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Darkthrone - A Blaze in the Northern Sky Music Album Reviews

Each Sunday, Pitchfork takes an in-depth look at a significant album from the past, and any record not in our archives is eligible. Today, we revisit a tense, beautiful, lo-fi landmark from the second wave of black metal.
In the fall of 1971, a child is born in a remote village in Norway. He will one day rechristen himself Fenriz, after the Earth-swallowing wolf, Fenrir, who appears in Norse mythology and the Satanic Bible. But for now, he is Gylve Nagell, being raised by his grandmother, spending inordinate amounts of time alone. The pivotal moments of his childhood occur while listening to records, music introduced to him by an eccentric uncle named Stein. Pink Floyd catches his ear; a few songs by the Doors hold his attention; but it’s the English progressive rock band Uriah Heep that blows his mind. He’s entranced by the heavy organ sound, the cryptic lyrics, and the mysterious men with long hair who appear on the album’s cover. He cherishes the triple-fold LP like an heirloom from…

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Sam Fender - Hypersonic Missiles Music Album Reviews

Though the upstart British songwriter is a capable storyteller when he zeroes on a single topic, his debut is only intermittently transcendent.

Raised on a council estate in North Shields, England from the age of 10, Sam Fender took solace in the music of Bruce Springsteen, finding common ground between Springsteen’s Asbury Park and hardship in his own hometown. Now 25 and a songwriter himself, Fender landed a deal with Polydor and won the Critics’ Choice award at this year’s BRITs before he’d released his first album. When he takes a swing at “pop machine” artifice, or milquetoast peers like James Bay or Ed Sheeran, it’s not just outsider posturing—except that Fender now finds himself on the inside. Label executives have heralded Hypersonic Missiles, his debut album, as the second coming of Bruce. But though Fender’s commitment to addressing serious social issues sets him apart, the well-intentioned Missiles is only intermittently transcendent.

The album’s best songs come from the most honest, intimate places. Fender wrote “Dead Boys” in response to friends’ suicides, and the words are terse and direct: “We close our eyes/Learn our pain/No one ever could explain/All the dead boys in our hometown.” It has the fewest lyrics of any song on the record, a restraint that underscores the stigma surrounding male mental health. “The Borders” initially sounds like a stiffer War on Drugs, but its lyrics about the pain of dysfunctional family life are more grounded than Adam Granduciel’s soul-searching. The song ends with some legitimately chilling final lines (“You pinned me to the wall and smashed a bottle/Your eyes the door to hell and all within”), proving Fender is a capable storyteller when he zeroes on a single topic. It’s the kind of intimate, emotional writing that may resonate with other young men questioning their assumptions about masculinity and vulnerability.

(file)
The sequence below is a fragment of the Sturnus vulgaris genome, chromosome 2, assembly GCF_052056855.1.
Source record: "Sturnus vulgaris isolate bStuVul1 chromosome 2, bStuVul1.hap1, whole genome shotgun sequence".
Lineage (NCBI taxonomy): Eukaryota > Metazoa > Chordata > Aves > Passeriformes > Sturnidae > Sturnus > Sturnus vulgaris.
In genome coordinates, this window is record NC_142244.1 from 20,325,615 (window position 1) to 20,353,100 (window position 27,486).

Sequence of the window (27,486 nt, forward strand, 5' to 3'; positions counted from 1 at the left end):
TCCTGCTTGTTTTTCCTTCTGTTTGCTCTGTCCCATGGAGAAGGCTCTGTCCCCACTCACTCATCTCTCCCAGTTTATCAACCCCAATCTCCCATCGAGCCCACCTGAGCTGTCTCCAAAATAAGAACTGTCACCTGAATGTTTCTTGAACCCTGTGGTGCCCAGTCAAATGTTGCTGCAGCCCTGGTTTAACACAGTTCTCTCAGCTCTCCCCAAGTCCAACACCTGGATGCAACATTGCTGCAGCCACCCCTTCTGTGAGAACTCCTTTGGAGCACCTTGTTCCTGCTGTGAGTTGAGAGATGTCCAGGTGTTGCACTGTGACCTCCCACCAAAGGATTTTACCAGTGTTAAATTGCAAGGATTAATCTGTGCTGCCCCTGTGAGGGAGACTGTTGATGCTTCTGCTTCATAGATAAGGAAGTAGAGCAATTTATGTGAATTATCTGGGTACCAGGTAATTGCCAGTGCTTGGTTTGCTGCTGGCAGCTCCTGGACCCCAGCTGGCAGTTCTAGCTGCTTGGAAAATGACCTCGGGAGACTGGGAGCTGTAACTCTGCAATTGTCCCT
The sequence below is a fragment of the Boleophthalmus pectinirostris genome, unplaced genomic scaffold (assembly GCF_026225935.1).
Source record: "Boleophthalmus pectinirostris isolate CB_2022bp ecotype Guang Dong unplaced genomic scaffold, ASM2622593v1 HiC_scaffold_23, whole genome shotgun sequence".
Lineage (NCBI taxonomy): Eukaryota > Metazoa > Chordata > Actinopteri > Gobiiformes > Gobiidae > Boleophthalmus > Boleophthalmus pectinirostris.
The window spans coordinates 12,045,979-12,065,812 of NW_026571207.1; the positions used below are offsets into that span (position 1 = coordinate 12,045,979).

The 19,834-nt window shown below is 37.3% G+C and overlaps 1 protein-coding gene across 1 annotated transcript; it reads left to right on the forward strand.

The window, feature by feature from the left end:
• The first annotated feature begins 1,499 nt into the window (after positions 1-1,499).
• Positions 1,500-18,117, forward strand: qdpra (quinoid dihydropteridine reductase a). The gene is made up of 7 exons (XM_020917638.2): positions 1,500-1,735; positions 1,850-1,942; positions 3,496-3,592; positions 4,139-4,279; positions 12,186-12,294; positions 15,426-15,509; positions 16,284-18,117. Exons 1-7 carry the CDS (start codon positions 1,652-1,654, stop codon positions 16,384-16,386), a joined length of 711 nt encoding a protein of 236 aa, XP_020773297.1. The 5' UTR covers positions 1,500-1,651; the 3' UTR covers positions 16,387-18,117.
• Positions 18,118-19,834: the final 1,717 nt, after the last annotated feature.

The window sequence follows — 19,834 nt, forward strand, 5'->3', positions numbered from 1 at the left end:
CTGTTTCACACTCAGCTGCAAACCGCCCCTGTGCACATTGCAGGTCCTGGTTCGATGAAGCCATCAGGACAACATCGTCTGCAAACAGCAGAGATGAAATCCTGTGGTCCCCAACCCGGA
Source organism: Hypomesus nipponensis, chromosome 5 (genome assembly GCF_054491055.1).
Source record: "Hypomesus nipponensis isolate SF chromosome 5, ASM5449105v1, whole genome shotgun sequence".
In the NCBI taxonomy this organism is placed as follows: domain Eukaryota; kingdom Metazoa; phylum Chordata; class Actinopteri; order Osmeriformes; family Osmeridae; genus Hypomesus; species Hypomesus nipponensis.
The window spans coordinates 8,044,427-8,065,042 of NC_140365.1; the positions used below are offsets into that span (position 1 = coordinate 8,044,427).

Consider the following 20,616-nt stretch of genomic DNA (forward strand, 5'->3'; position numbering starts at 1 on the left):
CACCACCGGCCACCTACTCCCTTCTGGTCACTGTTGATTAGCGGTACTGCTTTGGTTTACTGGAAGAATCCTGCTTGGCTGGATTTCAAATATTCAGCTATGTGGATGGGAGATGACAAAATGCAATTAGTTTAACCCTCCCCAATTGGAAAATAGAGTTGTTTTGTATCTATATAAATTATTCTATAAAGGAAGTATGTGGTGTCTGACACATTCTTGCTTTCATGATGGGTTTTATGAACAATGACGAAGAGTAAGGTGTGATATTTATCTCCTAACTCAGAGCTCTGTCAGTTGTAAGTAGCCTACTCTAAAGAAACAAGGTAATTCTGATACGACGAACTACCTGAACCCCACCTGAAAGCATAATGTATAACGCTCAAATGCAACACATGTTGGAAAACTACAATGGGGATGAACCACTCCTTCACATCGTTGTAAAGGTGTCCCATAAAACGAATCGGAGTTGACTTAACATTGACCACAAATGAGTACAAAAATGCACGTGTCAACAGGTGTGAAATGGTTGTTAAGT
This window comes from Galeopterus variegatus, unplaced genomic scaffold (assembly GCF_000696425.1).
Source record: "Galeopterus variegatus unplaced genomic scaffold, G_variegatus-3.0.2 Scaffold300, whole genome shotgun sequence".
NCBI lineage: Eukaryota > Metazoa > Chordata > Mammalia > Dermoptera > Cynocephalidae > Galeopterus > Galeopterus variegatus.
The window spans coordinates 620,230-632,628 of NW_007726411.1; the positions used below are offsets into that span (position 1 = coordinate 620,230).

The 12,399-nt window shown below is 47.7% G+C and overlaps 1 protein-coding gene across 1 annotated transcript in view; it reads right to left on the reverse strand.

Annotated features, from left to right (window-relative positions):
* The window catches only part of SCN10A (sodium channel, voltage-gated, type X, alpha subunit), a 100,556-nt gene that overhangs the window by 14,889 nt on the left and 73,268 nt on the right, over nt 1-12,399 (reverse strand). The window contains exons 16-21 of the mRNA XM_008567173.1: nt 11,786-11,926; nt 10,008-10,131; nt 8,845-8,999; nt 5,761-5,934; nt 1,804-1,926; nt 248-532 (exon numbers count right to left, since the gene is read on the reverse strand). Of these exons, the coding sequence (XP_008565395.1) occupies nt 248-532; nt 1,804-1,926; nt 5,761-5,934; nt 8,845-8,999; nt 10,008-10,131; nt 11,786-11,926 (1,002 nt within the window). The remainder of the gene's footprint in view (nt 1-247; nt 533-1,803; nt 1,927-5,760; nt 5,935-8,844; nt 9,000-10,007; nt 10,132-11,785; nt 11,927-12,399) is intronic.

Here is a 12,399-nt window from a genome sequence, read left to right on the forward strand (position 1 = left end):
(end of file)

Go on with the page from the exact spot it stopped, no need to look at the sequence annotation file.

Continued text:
Fender runs into trouble when he tries to tackle everything at once. The title track climaxes in a thrilling Boss homage (complete with Clarence Clemons-y saxophone solo), but stumbles on the way there as Fender’s protagonist groans, “The tensions of the world are rising higher/We’re probably due another war with all this ire.” The lowest moment is a folk ballad called “White Privilege.” Taking a different approach than the Macklemore songs of the same name, “Privilege” pairs dense harmonies with an onslaught of societal grievances: Brexit, social media, liberal arrogance, political correctness. The critiques are often shallow and, unlike the better songs here, devoid of empathy. Fender says the song was written as a series of characters, but the lyrics are so muddled it’s hard to tell when the perspective shifts.

“Privilege” at least represents a risk, while Hypersonic Missiles eventually retreats into previously released singles and songs Fender wrote as a teenager. In his own estimation, the album has “a couple of stinkers” on it, including Hozier pastiche “Call Me Lover.” That song’s peaks and valleys actually help to set it apart: Elsewhere, Fender treats surveillance states (solid 2017 debut single “Play God”), one-night stands (Strokesian romp “Will We Talk?”), and landlord gripes (misbegotten gospel exercise “Saturday”) with identical shouty intensity. The only real non-single highlight from the back half is closer “Use,” which enters intriguing, Nina Simone-inspired territory when Fender dips his voice.

Fender may yet live up to the praise he’s received, but the lack of focus and mostly formulaic arrangements on this record won’t get him there. Snow Patrol collaborator Rich Costey’s antiseptic, airless mixes don’t help, robbing even the flourishes (strings, backing choirs, more saxophones) of their potential. In the blandly apolitical landscape of modern rock, Fender’s blend of social commentary and huge choruses offer the suggestion of real conviction. When he tells stories about human beings rather than philosophizing about the human condition, he sounds like he’s on his way to greatness. But Hypersonic Missiles on its own is unsatisfying, and the overconfident presentation risks stifling his voice before he’s found it.

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